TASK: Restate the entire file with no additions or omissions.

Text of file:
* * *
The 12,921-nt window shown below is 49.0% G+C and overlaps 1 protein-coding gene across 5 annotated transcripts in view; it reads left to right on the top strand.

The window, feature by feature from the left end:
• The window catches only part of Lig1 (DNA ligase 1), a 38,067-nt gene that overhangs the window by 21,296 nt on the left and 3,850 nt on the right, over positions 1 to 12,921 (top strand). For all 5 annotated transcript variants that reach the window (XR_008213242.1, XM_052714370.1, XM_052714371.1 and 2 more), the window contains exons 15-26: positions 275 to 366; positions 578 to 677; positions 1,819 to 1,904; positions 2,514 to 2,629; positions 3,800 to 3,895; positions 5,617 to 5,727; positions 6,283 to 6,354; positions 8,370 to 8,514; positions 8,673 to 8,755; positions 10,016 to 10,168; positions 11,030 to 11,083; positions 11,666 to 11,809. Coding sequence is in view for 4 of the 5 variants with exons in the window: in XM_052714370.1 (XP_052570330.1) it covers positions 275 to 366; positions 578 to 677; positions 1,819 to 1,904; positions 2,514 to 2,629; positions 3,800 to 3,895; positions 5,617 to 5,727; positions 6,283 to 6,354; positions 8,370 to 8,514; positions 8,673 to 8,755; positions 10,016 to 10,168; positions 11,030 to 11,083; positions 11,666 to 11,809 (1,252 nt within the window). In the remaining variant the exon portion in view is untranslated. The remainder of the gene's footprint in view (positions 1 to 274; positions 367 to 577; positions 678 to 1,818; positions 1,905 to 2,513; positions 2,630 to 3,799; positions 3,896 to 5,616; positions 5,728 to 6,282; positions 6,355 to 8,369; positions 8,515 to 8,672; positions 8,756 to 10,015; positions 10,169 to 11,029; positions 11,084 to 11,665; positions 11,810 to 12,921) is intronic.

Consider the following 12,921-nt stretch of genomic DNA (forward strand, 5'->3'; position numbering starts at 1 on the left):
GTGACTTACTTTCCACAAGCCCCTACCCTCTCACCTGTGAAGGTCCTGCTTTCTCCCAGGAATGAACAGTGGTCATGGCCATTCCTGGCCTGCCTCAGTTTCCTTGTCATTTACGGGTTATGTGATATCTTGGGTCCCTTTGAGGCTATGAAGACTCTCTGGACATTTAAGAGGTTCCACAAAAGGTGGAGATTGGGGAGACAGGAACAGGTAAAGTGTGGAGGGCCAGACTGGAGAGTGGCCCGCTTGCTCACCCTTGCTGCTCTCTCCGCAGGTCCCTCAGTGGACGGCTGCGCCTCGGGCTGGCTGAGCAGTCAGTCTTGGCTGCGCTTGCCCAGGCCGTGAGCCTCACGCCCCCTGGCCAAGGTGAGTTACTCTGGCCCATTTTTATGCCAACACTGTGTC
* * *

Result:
The 12,921-nt window shown below is 49.0% G+C and overlaps 1 protein-coding gene across 5 annotated transcripts in view; it reads left to right on the top strand.

The window, feature by feature from the left end:
• The window catches only part of Lig1 (DNA ligase 1), a 38,067-nt gene that overhangs the window by 21,296 nt on the left and 3,850 nt on the right, over positions 1 to 12,921 (top strand). For all 5 annotated transcript variants that reach the window (XR_008213242.1, XM_052714370.1, XM_052714371.1 and 2 more), the window contains exons 15-26: positions 275 to 366; positions 578 to 677; positions 1,819 to 1,904; positions 2,514 to 2,629; positions 3,800 to 3,895; positions 5,617 to 5,727; positions 6,283 to 6,354; positions 8,370 to 8,514; positions 8,673 to 8,755; positions 10,016 to 10,168; positions 11,030 to 11,083; positions 11,666 to 11,809. Coding sequence is in view for 4 of the 5 variants with exons in the window: in XM_052714370.1 (XP_052570330.1) it covers positions 275 to 366; positions 578 to 677; positions 1,819 to 1,904; positions 2,514 to 2,629; positions 3,800 to 3,895; positions 5,617 to 5,727; positions 6,283 to 6,354; positions 8,370 to 8,514; positions 8,673 to 8,755; positions 10,016 to 10,168; positions 11,030 to 11,083; positions 11,666 to 11,809 (1,252 nt within the window). In the remaining variant the exon portion in view is untranslated. The remainder of the gene's footprint in view (positions 1 to 274; positions 367 to 577; positions 678 to 1,818; positions 1,905 to 2,513; positions 2,630 to 3,799; positions 3,896 to 5,616; positions 5,728 to 6,282; positions 6,355 to 8,369; positions 8,515 to 8,672; positions 8,756 to 10,015; positions 10,169 to 11,029; positions 11,084 to 11,665; positions 11,810 to 12,921) is intronic.

Consider the following 12,921-nt stretch of genomic DNA (forward strand, 5'->3'; position numbering starts at 1 on the left):
GTGACTTACTTTCCACAAGCCCCTACCCTCTCACCTGTGAAGGTCCTGCTTTCTCCCAGGAATGAACAGTGGTCATGGCCATTCCTGGCCTGCCTCAGTTTCCTTGTCATTTACGGGTTATGTGATATCTTGGGTCCCTTTGAGGCTATGAAGACTCTCTGGACATTTAAGAGGTTCCACAAAAGGTGGAGATTGGGGAGACAGGAACAGGTAAAGTGTGGAGGGCCAGACTGGAGAGTGGCCCGCTTGCTCACCCTTGCTGCTCTCTCCGCAGGTCCCTCAGTGGACGGCTGCGCCTCGGGCTGGCTGAGCAGTCAGTCTTGGCTGCGCTTGCCCAGGCCGTGAGCCTCACGCCCCCTGGCCAAGGTGAGTTACTCTGGCCCATTTTTATGCCAACACTGTGTC